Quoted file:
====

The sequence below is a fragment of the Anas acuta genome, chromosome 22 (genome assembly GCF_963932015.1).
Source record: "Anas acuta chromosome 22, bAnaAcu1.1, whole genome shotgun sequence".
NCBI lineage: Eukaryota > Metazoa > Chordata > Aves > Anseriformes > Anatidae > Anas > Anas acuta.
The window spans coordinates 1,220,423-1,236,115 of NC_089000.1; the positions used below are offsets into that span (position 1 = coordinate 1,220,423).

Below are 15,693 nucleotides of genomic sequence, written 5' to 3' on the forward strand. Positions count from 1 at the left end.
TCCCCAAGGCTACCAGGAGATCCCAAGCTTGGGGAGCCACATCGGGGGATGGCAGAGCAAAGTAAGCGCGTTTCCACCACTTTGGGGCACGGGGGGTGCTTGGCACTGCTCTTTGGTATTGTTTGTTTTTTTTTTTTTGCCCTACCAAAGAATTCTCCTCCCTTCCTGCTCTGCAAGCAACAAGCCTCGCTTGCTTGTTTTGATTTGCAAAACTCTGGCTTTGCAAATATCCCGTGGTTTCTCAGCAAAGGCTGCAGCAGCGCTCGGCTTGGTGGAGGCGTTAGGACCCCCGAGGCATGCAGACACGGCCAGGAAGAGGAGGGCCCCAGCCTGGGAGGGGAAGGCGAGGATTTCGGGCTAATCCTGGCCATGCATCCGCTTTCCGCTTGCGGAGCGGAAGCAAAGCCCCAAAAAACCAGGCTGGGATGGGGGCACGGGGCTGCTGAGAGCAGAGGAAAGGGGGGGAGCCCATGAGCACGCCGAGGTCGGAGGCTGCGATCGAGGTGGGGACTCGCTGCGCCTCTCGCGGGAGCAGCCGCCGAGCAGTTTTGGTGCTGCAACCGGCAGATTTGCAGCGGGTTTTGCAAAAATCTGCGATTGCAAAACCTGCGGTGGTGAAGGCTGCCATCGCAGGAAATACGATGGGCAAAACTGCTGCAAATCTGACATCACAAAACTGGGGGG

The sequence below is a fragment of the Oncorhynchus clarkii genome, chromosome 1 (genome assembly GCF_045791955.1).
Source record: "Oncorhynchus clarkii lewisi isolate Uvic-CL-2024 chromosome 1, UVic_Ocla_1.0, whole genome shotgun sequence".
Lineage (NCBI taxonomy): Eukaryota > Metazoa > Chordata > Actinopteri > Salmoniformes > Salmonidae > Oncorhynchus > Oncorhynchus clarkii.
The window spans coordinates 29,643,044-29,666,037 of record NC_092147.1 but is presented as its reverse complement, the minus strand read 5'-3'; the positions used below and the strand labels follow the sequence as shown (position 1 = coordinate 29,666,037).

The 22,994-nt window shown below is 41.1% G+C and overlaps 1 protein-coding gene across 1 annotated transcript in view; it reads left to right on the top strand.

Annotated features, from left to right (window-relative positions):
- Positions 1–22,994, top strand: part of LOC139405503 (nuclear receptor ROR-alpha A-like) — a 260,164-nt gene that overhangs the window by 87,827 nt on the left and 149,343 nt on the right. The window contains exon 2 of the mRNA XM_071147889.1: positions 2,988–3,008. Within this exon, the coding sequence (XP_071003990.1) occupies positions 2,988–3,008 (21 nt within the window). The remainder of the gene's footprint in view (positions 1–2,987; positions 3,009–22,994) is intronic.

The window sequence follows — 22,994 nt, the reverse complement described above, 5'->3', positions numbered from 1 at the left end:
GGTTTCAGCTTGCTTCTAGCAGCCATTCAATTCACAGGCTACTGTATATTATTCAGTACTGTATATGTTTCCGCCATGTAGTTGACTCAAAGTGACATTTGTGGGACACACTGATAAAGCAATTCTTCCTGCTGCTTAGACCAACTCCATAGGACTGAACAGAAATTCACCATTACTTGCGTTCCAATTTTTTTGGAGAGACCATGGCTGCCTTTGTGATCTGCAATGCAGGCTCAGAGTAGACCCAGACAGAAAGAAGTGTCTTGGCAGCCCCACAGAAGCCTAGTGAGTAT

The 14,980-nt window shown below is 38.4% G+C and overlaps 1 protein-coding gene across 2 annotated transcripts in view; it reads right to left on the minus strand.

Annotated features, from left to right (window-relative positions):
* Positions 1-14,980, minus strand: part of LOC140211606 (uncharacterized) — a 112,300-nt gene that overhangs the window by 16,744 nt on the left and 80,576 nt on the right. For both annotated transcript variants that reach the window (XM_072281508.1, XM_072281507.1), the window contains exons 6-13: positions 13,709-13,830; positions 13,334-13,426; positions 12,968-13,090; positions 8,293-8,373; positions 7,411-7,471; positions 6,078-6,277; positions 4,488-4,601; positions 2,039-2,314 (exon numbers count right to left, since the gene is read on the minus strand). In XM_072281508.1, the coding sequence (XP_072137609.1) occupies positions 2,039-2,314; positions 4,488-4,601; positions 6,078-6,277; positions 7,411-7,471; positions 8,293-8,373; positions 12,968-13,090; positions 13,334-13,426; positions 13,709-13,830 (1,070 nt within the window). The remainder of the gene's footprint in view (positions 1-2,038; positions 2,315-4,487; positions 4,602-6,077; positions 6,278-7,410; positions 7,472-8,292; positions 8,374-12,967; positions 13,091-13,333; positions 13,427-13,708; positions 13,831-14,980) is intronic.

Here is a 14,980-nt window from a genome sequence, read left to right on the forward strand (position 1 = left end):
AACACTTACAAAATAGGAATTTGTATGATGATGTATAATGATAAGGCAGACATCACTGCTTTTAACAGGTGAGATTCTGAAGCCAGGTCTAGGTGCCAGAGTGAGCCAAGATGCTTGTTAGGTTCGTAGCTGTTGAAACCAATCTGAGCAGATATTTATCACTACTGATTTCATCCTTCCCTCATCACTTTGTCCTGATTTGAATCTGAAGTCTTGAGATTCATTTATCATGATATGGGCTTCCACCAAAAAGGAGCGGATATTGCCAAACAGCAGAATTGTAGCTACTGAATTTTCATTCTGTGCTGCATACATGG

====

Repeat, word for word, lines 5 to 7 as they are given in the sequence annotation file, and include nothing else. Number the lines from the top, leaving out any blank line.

Below are 15,693 nucleotides of genomic sequence, written 5' to 3' on the forward strand. Positions count from 1 at the left end.
TCCCCAAGGCTACCAGGAGATCCCAAGCTTGGGGAGCCACATCGGGGGATGGCAGAGCAAAGTAAGCGCGTTTCCACCACTTTGGGGCACGGGGGGTGCTTGGCACTGCTCTTTGGTATTGTTTGTTTTTTTTTTTTTGCCCTACCAAAGAATTCTCCTCCCTTCCTGCTCTGCAAGCAACAAGCCTCGCTTGCTTGTTTTGATTTGCAAAACTCTGGCTTTGCAAATATCCCGTGGTTTCTCAGCAAAGGCTGCAGCAGCGCTCGGCTTGGTGGAGGCGTTAGGACCCCCGAGGCATGCAGACACGGCCAGGAAGAGGAGGGCCCCAGCCTGGGAGGGGAAGGCGAGGATTTCGGGCTAATCCTGGCCATGCATCCGCTTTCCGCTTGCGGAGCGGAAGCAAAGCCCCAAAAAACCAGGCTGGGATGGGGGCACGGGGCTGCTGAGAGCAGAGGAAAGGGGGGGAGCCCATGAGCACGCCGAGGTCGGAGGCTGCGATCGAGGTGGGGACTCGCTGCGCCTCTCGCGGGAGCAGCCGCCGAGCAGTTTTGGTGCTGCAACCGGCAGATTTGCAGCGGGTTTTGCAAAAATCTGCGATTGCAAAACCTGCGGTGGTGAAGGCTGCCATCGCAGGAAATACGATGGGCAAAACTGCTGCAAATCTGACATCACAAAACTGGGGGG

The sequence below is a fragment of the Oncorhynchus clarkii genome, chromosome 1 (genome assembly GCF_045791955.1).